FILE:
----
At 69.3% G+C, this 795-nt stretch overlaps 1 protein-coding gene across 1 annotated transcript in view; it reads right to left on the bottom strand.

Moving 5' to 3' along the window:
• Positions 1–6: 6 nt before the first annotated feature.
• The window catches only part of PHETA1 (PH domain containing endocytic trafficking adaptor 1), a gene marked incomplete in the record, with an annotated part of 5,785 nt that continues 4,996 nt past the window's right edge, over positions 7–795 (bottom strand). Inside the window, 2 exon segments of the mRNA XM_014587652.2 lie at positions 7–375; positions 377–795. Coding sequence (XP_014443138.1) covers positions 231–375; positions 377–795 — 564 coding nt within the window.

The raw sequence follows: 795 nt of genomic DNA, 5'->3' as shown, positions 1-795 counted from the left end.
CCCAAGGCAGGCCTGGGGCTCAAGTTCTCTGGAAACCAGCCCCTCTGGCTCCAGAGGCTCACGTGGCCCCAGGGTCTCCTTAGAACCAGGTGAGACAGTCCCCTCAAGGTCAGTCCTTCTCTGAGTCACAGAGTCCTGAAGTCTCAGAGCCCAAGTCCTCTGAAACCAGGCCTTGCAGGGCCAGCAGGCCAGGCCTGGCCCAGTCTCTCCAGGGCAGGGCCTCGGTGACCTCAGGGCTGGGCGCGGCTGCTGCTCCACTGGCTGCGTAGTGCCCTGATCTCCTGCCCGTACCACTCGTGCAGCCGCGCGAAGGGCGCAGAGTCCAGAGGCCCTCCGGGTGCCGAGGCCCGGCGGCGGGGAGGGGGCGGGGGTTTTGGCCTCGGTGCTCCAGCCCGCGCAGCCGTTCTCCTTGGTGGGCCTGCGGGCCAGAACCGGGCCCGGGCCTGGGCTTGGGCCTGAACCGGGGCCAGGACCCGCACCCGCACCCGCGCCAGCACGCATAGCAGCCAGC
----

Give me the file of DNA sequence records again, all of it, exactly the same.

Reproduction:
At 69.3% G+C, this 795-nt stretch overlaps 1 protein-coding gene across 1 annotated transcript in view; it reads right to left on the bottom strand.

Moving 5' to 3' along the window:
• Positions 1–6: 6 nt before the first annotated feature.
• The window catches only part of PHETA1 (PH domain containing endocytic trafficking adaptor 1), a gene marked incomplete in the record, with an annotated part of 5,785 nt that continues 4,996 nt past the window's right edge, over positions 7–795 (bottom strand). Inside the window, 2 exon segments of the mRNA XM_014587652.2 lie at positions 7–375; positions 377–795. Coding sequence (XP_014443138.1) covers positions 231–375; positions 377–795 — 564 coding nt within the window.

The raw sequence follows: 795 nt of genomic DNA, 5'->3' as shown, positions 1-795 counted from the left end.
CCCAAGGCAGGCCTGGGGCTCAAGTTCTCTGGAAACCAGCCCCTCTGGCTCCAGAGGCTCACGTGGCCCCAGGGTCTCCTTAGAACCAGGTGAGACAGTCCCCTCAAGGTCAGTCCTTCTCTGAGTCACAGAGTCCTGAAGTCTCAGAGCCCAAGTCCTCTGAAACCAGGCCTTGCAGGGCCAGCAGGCCAGGCCTGGCCCAGTCTCTCCAGGGCAGGGCCTCGGTGACCTCAGGGCTGGGCGCGGCTGCTGCTCCACTGGCTGCGTAGTGCCCTGATCTCCTGCCCGTACCACTCGTGCAGCCGCGCGAAGGGCGCAGAGTCCAGAGGCCCTCCGGGTGCCGAGGCCCGGCGGCGGGGAGGGGGCGGGGGTTTTGGCCTCGGTGCTCCAGCCCGCGCAGCCGTTCTCCTTGGTGGGCCTGCGGGCCAGAACCGGGCCCGGGCCTGGGCTTGGGCCTGAACCGGGGCCAGGACCCGCACCCGCACCCGCGCCAGCACGCATAGCAGCCAGC